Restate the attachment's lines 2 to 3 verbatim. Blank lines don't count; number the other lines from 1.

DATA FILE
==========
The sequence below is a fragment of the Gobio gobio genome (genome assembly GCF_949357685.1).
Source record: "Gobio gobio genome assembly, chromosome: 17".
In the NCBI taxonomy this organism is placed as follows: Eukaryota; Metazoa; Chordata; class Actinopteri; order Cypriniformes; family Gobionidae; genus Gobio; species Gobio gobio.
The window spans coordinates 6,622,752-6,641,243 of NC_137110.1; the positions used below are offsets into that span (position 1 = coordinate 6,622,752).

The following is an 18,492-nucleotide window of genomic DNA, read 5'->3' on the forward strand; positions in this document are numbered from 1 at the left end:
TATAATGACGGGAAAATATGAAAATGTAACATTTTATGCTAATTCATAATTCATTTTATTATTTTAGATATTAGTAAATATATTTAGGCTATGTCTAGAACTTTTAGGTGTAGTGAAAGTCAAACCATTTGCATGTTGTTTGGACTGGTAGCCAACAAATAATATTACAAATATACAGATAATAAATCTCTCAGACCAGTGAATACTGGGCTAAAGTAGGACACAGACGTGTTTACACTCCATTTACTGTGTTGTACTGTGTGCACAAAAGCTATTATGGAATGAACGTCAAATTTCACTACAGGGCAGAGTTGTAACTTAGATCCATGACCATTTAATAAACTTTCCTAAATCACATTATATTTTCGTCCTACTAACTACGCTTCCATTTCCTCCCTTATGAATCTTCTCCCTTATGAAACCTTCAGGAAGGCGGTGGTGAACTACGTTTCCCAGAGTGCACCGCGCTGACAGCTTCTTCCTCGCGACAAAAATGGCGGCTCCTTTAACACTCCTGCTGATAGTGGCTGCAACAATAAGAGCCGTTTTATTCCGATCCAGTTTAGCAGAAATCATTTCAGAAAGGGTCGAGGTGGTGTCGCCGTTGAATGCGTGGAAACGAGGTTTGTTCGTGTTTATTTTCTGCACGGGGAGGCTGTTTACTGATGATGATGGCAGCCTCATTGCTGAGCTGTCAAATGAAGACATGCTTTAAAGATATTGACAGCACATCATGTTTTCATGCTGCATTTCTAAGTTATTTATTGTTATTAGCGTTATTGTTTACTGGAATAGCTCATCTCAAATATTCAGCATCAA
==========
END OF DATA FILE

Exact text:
Source record: "Gobio gobio genome assembly, chromosome: 17".
In the NCBI taxonomy this organism is placed as follows: Eukaryota; Metazoa; Chordata; class Actinopteri; order Cypriniformes; family Gobionidae; genus Gobio; species Gobio gobio.